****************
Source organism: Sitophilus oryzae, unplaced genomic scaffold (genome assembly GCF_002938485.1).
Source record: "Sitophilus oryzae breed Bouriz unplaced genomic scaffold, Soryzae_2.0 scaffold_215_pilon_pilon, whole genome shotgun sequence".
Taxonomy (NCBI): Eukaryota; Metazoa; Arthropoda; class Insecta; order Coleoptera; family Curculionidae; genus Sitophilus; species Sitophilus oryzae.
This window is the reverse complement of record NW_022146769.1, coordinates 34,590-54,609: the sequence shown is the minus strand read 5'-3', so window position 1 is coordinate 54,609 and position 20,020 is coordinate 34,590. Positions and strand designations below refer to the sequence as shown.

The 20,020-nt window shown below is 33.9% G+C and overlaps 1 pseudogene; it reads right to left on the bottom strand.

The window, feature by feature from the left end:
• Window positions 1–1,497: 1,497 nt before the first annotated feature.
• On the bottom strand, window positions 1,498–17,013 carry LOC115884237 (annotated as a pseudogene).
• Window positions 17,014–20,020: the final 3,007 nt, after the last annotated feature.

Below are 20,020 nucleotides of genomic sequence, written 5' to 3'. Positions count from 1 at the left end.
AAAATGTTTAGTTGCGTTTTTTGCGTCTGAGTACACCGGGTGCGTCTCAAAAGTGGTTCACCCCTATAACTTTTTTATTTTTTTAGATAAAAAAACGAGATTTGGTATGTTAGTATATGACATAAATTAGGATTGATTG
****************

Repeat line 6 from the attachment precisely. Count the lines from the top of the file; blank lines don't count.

The window, feature by feature from the left end: